In his fourth annual address to the College of Arts and Sciences’ faculty and staff on April 11, Dean Peter Starr described the great strides the College has made in the past year while confirming the College’s role as “the core of an increasingly great university.”
To illustrate the school’s centrality, Starr noted that the College accounts for 55 percent of all AU undergraduate credit hours, 77 percent of general education credit hours, and 27 percent of non-law graduate hours. College faculty have been involved in all nine AU Project 2030 initiatives to date and have played a leading role in six of them, including proposals in environmental studies, metropolitan studies, behavioral neuroscience, and persuasive gaming.
Starr highlighted some of the most significant faculty achievements from the past year. Mary Gray was named a fellow of the American Mathematical Society; Alan Kraut began his term as president of the Organization of American Historians; Naomi Baron (WLC) was appointed a visiting scholar at Stanford; David Pike (literature) won AU’s Outstanding Scholarship Award; and Tony Riley (psychology) was recognized with the Outstanding Service to the University Award. Eight History Department faculty published books this year, an impressive feat in a discipline where books often require years of primary research.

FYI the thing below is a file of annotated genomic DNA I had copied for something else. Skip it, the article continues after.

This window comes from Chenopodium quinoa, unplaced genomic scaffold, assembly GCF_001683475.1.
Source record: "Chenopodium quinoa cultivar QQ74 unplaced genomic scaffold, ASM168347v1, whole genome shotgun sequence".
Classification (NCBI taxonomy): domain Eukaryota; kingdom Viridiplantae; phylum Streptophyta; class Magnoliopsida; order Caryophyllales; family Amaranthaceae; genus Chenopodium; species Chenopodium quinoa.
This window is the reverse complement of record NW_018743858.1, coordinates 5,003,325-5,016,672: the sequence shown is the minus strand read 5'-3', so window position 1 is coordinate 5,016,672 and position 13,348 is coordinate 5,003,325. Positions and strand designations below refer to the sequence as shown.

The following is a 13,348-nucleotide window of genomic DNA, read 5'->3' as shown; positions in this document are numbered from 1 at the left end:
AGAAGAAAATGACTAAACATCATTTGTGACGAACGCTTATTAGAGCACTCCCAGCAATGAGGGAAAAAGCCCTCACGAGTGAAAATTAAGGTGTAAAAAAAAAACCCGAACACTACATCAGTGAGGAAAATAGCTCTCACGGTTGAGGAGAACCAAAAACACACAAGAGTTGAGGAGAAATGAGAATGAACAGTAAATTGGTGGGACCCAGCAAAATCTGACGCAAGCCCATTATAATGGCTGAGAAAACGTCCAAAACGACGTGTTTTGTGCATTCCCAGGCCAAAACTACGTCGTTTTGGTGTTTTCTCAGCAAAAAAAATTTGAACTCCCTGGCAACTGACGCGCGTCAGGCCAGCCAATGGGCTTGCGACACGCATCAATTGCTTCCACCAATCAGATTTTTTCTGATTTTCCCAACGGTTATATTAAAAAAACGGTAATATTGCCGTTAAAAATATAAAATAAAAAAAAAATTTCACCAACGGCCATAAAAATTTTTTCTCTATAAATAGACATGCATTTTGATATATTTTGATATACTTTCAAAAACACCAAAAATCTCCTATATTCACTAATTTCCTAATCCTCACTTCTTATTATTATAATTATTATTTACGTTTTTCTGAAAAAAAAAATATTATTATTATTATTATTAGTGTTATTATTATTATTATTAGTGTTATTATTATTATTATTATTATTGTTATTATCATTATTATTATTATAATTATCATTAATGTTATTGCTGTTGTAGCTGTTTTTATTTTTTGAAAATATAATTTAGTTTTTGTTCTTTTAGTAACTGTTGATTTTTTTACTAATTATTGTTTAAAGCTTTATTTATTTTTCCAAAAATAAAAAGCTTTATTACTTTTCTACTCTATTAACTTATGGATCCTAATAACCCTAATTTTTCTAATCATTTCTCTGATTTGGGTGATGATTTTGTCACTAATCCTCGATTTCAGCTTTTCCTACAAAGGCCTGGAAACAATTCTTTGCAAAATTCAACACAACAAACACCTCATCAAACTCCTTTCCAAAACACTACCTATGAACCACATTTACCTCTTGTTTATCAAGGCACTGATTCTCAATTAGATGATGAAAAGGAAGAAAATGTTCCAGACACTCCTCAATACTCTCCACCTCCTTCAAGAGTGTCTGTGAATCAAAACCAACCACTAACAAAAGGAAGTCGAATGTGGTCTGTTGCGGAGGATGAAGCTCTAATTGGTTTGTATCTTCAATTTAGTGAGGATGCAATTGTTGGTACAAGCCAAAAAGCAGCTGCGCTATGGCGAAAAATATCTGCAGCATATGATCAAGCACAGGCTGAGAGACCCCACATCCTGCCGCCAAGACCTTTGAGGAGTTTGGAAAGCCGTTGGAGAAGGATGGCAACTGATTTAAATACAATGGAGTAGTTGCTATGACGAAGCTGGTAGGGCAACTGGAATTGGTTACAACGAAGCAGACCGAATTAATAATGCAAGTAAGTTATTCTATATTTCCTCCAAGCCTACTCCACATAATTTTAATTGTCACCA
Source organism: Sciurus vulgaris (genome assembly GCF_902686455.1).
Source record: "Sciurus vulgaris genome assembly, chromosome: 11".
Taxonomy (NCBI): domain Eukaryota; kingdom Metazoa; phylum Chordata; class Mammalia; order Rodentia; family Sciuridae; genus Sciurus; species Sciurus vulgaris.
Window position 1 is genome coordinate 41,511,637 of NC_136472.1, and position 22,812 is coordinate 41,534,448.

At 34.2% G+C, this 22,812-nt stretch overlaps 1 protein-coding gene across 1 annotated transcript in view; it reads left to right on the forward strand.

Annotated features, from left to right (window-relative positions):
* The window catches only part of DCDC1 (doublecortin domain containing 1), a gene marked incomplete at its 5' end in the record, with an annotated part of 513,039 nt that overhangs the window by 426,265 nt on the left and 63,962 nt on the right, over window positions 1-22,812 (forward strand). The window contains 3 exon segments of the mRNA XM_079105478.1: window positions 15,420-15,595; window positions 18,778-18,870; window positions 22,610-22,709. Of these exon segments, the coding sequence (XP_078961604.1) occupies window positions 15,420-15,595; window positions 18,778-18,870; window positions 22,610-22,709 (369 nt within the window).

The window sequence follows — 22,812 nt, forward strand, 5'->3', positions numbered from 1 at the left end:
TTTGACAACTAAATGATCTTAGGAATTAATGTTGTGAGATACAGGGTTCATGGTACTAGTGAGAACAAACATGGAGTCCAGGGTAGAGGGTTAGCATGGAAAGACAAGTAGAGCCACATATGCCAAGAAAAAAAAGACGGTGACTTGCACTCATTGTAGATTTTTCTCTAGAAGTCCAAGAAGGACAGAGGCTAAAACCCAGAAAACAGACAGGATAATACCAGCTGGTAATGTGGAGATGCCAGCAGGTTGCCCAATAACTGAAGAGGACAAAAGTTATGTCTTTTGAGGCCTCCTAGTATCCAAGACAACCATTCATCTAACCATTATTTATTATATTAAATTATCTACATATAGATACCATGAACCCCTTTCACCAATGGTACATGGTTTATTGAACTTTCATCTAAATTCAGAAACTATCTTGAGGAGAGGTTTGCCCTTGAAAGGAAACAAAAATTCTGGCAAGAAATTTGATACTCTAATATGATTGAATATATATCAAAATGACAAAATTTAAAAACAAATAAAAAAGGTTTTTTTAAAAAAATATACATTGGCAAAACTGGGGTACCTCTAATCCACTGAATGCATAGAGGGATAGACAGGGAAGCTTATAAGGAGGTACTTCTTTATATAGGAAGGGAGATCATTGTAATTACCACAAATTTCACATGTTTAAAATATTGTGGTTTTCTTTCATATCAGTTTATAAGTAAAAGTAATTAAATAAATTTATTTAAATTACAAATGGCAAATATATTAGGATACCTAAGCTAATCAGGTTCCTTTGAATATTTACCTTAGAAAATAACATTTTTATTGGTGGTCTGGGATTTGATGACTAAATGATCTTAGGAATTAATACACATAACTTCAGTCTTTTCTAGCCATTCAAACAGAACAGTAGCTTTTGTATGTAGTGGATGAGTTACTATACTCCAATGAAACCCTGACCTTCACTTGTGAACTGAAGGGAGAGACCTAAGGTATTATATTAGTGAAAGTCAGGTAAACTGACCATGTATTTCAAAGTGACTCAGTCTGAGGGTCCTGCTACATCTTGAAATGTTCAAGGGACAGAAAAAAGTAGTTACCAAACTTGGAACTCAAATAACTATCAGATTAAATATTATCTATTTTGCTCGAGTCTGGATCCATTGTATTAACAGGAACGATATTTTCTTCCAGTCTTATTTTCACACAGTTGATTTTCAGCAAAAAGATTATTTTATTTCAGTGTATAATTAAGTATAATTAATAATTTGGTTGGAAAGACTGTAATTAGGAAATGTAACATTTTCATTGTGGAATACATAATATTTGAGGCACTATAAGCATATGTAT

(At a reception following the address, Starr noted that it was hard to give his address before the end of the academic year because awards continue to come in. He had received word that history professor Max Paul Friedman had just received a prestigious Guggenheim Fellowship.)
Perhaps the greatest progress the College has made recently is in the sciences. “Four years ago, exclusive of math, we had 28 scientists on our faculty,” Starr said. “We now have 40 current and incoming scientists, including several recent senior hires. In a few short years, with support from the President and Provost, we have taken major steps to correct AU’s historical understaffing in the sciences.”
College faculty built on their increasingly strong record of winning research grants from the National Science Foundation, the National Institutes of Health, the National Institute of Standards and Technology, and the District of Columbia Public School System this year, in the face of significant government spending cuts in these areas.
External funding for scientific work at AU has seen a big increase, from 16 active grants last year to 26 this year. “Our long-term prognosis is extremely good,” Starr said. “We increasingly have researchers who are funded for multiple years by major sources.”
Starr thanked Associate Dean Mieke Meurs and faculty from several College departments for their work in crafting new online master’s degrees in nutrition education, teaching English as a foreign language, and economics, as well as traditional degrees in bilingual education and international economic policy.
Starr also thanked the College’s department chairs, the Dean’s Advisory Committee, and the Term Faculty Task Force, acknowledging their essential role in making the College ever stronger.
“This is AU’s time,” Starr concluded. “I am very serious in saying that community is our greatest asset. Ours is a great faculty and a great staff. We have many common interests; we know where we’re going; and we have made extraordinary strides over the past year.”